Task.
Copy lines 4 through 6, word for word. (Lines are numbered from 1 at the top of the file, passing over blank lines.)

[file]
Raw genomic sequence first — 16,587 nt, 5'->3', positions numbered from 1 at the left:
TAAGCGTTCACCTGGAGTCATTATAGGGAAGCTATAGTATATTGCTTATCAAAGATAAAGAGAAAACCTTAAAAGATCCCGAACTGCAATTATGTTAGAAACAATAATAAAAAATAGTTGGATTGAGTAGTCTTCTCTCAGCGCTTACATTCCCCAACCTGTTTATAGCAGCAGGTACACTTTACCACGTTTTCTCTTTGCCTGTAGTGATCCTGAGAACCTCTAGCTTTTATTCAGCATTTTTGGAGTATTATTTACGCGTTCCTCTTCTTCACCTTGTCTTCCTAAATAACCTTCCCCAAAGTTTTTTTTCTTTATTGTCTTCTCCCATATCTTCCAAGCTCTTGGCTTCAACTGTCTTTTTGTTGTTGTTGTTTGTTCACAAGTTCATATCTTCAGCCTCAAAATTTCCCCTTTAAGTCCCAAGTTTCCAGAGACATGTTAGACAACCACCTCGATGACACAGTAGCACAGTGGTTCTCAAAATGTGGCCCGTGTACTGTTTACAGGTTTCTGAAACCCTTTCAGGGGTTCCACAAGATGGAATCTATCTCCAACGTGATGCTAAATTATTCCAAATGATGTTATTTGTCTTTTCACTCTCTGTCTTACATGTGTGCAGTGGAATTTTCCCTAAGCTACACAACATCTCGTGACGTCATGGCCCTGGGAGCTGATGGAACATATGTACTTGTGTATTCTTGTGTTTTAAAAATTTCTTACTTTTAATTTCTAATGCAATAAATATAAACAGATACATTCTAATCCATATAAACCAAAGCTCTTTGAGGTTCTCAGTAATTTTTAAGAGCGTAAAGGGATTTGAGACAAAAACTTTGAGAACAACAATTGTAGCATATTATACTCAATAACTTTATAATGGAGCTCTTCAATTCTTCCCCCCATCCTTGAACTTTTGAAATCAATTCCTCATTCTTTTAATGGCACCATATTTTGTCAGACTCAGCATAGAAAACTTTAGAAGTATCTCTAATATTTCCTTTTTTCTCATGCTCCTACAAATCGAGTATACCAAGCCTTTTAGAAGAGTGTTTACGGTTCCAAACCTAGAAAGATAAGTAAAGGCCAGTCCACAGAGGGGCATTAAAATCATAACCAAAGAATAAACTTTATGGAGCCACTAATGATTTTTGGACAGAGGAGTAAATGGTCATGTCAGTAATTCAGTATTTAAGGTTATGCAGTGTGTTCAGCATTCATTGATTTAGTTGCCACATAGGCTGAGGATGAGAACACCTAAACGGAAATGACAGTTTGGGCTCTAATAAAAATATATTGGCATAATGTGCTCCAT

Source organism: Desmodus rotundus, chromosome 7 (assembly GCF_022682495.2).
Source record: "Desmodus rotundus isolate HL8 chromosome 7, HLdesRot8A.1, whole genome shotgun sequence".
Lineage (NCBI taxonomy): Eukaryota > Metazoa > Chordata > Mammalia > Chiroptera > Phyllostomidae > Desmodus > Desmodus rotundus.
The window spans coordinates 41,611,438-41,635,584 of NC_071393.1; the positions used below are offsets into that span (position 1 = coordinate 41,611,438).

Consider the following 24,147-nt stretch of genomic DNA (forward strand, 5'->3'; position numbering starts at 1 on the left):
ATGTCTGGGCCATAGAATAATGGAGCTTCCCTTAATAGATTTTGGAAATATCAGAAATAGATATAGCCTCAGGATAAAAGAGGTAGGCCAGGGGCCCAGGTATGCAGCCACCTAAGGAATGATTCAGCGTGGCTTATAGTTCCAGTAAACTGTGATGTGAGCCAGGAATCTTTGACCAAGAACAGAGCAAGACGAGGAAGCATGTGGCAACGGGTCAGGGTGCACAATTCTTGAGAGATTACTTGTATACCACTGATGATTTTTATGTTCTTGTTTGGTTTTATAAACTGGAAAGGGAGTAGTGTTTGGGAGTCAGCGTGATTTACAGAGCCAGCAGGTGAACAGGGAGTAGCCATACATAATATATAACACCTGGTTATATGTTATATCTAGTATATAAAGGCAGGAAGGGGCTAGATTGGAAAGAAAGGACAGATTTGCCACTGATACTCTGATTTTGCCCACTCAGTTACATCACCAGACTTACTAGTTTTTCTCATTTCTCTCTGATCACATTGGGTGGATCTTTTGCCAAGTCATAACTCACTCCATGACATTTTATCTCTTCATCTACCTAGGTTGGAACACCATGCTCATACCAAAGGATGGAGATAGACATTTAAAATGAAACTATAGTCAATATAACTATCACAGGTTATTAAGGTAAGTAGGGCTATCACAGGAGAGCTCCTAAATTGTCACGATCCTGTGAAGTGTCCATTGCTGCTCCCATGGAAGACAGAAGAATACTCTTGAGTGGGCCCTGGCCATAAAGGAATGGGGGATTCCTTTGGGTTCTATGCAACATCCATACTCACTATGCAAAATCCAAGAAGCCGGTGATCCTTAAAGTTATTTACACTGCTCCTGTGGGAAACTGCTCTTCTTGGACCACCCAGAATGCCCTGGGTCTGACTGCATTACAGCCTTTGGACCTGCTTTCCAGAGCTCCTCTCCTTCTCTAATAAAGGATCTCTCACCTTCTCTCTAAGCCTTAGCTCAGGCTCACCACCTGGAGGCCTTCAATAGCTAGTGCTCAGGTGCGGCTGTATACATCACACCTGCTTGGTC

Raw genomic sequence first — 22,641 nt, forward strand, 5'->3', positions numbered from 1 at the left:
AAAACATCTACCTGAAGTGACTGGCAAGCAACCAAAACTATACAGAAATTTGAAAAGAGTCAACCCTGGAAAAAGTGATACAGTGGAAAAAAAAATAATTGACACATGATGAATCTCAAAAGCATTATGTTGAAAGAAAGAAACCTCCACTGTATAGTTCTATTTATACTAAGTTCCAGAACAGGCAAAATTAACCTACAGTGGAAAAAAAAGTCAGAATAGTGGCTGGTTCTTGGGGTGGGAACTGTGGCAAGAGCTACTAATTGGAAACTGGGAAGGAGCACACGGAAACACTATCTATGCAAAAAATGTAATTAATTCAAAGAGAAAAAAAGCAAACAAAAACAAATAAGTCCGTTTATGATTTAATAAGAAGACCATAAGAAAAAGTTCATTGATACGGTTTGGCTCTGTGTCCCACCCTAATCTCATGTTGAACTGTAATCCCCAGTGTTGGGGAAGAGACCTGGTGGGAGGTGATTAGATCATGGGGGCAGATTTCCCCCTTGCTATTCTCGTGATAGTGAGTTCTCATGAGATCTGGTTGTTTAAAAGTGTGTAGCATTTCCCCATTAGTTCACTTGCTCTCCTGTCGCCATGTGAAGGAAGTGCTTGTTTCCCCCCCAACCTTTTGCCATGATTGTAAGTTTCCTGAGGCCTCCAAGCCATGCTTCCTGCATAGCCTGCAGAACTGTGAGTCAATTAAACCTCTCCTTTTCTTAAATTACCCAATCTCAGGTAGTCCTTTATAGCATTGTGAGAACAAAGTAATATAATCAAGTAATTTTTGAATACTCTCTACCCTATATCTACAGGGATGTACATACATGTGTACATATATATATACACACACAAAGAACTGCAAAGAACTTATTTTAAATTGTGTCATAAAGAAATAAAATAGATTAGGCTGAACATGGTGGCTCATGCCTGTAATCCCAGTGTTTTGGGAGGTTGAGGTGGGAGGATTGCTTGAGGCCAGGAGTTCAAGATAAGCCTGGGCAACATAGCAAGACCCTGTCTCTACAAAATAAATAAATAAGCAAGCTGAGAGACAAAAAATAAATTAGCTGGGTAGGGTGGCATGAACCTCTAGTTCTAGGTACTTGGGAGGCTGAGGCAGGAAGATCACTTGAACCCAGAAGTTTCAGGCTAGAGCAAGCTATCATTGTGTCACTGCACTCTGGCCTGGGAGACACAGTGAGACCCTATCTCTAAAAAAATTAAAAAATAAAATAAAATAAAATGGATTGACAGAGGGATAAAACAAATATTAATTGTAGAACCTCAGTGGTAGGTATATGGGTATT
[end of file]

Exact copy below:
Source record: "Desmodus rotundus isolate HL8 chromosome 7, HLdesRot8A.1, whole genome shotgun sequence".
Lineage (NCBI taxonomy): Eukaryota > Metazoa > Chordata > Mammalia > Chiroptera > Phyllostomidae > Desmodus > Desmodus rotundus.
The window spans coordinates 41,611,438-41,635,584 of NC_071393.1; the positions used below are offsets into that span (position 1 = coordinate 41,611,438).